COVID-19 Restrictions Impacting Trafficking Referrals in the UK

Posted: 
11/06/20
Themes: 
COVID-19, Counter-Trafficking

London – There have been fewer potential cases of modern slavery identified since the UK began responding to COVID-19, and providing support survivors need has become more challenging, an Anti-Slavery Week panel discussion hosted by the International Organization for Migration (IOM) was told. In 2019, 10,627 potential victims of trafficking (VoTs) were identified in the UK and referred for support, a 52 per cent increase over 2018.

The decision to close non-essential businesses and other lockdown measures appears to have had an immediate and measurable impact on reporting. Between April and June, 23 per cent fewer potential victims were referred to the National Referral Mechanism (NRM) than the first quarter of 2020, five per cent fewer than the same period last year.

A closer look at recent referrals since the COVID-19 response also shows changes in the types of exploitation being reported. “The number of referrals of potential victims of labour exploitation had fallen dramatically, a trend that can be regarded as a consequence of the types of workplaces which potential victims of labour exploitation might work in –like restaurants, nail-bars, construction sites and carwashes, that were shut due to the national restrictions,” said IOM UK Senior Project Officer Patrick Burland. 

“Meanwhile, the proportion of referrals to the UK National Referral Mechanism (NRM) for criminal exploitation has increased significantly, with 70 per cent of children and 45 per cent of adults referred from April to June 2020 being reported as a potential victim of criminal exploitation.” 

During a panel discussion hosted by IOM UK last week to mark this year’s Anti-Slavery Day, practitioners warned that there is likely a substantial gap between the true scale of the crime of human trafficking and modern slavery and the numbers of potential victims currently being referred to the NRM. 

In addition to IOM’s Burland, the panelists included Alex Balch (Professor of Politics at the University of Liverpool), Tatiana Gren-Jardan (Head of Modern Slavery Unit, Justice & Care), Pam Bowen CBE (Senior Legal Adviser, Crown Prosecution Service), and Rebecca Helme (Modern Slavery Response Team Manager, Hestia).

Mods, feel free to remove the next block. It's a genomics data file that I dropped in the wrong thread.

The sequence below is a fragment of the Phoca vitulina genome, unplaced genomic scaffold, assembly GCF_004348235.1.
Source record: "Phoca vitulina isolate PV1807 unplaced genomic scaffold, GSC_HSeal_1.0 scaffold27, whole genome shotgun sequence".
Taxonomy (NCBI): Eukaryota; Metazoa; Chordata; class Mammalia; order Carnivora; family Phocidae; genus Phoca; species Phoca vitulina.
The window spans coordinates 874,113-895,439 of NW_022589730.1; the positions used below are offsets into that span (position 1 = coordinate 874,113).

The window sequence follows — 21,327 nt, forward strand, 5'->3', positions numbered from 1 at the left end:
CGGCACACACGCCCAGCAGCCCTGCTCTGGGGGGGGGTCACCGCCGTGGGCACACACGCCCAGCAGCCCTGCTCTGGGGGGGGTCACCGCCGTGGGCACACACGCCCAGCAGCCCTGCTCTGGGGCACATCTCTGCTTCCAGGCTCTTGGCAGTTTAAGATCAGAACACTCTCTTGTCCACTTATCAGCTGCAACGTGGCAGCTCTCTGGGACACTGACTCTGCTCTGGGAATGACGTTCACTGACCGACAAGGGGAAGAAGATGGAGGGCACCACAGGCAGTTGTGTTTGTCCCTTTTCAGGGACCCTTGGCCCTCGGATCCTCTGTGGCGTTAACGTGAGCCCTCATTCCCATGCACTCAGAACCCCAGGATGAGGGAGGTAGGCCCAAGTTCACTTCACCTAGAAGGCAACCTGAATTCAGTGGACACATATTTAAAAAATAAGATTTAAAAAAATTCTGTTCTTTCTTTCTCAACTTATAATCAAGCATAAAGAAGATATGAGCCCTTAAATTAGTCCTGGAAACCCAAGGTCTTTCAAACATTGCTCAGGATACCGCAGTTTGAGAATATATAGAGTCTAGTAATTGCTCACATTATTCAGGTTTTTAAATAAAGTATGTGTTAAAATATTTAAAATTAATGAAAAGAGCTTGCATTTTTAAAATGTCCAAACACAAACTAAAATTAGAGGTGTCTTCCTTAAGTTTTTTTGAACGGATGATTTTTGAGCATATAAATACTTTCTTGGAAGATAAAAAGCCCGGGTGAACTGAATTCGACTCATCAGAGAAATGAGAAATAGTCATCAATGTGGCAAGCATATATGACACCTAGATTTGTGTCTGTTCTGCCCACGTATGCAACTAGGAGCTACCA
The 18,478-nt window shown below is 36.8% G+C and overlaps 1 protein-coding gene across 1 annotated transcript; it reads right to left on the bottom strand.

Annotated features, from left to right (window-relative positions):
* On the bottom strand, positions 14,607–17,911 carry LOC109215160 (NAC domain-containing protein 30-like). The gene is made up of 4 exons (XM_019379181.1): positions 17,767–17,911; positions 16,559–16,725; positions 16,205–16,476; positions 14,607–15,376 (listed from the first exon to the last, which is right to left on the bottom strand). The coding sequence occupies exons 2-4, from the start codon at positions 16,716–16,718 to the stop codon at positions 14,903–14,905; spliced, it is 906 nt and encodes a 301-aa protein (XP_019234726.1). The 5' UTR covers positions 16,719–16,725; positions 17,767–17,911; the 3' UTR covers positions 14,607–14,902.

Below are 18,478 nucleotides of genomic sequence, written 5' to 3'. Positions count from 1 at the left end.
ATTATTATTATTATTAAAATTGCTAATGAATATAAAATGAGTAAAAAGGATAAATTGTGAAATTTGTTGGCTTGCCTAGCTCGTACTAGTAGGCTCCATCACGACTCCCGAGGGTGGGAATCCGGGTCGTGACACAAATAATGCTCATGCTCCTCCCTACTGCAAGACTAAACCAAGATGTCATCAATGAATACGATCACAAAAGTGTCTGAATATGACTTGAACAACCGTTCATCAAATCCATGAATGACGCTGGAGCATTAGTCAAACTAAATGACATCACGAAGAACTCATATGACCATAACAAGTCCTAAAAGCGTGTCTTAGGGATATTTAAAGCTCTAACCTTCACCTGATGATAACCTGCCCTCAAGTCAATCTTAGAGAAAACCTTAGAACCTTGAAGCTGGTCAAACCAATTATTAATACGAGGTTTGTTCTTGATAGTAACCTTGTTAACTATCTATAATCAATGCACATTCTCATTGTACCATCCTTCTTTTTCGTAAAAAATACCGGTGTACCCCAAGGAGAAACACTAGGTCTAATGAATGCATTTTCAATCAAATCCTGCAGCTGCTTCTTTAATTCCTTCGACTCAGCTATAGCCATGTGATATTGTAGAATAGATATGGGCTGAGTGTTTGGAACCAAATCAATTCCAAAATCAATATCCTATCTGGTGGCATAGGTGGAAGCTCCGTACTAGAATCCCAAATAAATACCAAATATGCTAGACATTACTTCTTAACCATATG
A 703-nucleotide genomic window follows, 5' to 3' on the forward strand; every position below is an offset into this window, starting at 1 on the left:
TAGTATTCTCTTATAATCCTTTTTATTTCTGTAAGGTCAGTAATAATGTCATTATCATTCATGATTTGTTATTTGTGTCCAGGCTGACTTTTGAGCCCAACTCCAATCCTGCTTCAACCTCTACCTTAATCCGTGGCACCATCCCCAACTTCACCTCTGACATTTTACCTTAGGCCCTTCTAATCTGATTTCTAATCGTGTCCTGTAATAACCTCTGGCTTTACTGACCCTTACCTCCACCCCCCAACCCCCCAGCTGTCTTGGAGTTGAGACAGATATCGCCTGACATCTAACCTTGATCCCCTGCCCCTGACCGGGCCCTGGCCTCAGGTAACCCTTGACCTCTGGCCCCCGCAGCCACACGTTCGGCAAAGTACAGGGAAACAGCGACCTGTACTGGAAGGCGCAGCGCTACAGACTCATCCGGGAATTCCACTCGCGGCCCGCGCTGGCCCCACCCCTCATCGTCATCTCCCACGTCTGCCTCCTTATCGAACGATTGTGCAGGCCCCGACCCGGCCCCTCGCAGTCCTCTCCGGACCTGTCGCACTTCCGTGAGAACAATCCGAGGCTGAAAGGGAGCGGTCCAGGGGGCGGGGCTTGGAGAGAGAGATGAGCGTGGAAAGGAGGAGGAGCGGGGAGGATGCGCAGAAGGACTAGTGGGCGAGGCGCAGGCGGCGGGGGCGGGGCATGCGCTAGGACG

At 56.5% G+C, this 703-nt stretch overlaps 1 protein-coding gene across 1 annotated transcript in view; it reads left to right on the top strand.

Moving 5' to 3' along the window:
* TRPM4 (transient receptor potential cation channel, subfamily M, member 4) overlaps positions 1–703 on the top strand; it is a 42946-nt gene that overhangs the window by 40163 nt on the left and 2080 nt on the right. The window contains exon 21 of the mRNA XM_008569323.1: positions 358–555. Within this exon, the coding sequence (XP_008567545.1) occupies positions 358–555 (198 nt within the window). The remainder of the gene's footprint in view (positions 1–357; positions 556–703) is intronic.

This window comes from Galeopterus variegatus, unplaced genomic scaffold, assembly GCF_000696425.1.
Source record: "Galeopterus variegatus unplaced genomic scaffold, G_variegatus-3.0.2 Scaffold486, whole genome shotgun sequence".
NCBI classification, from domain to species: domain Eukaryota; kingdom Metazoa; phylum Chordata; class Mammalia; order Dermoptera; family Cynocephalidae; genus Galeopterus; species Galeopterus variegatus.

“It is more important than ever that stakeholders working to fight modern slavery across the UK share information and practices on how they are adapting to this constantly changing scenario, to be able to shape future responses and improve the ability to continue the work in support of survivors, despite the COVID-19 restrictions that are likely to be in place for some time,” said IOM UK Chief of Mission Dipti Pardeshi. 

The effects of COVID-19 have been particularly acute for the mental health of survivors.   

“As we all know being forced to stay pretty much indoors at home at all times has been a struggle,” said Hestia’s Helme. “But, for survivors of modern slavery, this experience has been a reminder of past trauma.” 

Overall, the impact of COVID-19 has meant increased inequalities for survivors of trafficking and inaccessibility to support and assistance. Service providers have also responded creatively to ensure more regular contact with survivors by relying on technology.  

Finally, to help survivors rebuild their lives, IOM UK has just launched a skills development programme for people who are trafficking survivors, and this will be initially delivered online.  

The programme has been adapted to practically address the current needs and challenges due to COVID-19. Such support is particularly important as the current circumstances may mean survivors are more vulnerable to re-trafficking. 

For more information please contact Abir Soleiman at IOM UK, Tel: +44 (0)7470195306, Email: asoleiman@iom.int 

 

  • The closure of non-essential businesses and other lockdown measures appears to have had an immediate and measurable impact on reporting; 23 per cent fewer potential victims of trafficking were referred to the National Referral Mechanism (NRM) than the first quarter of 2020, five per cent fewer than the same period last year. Photo: IOM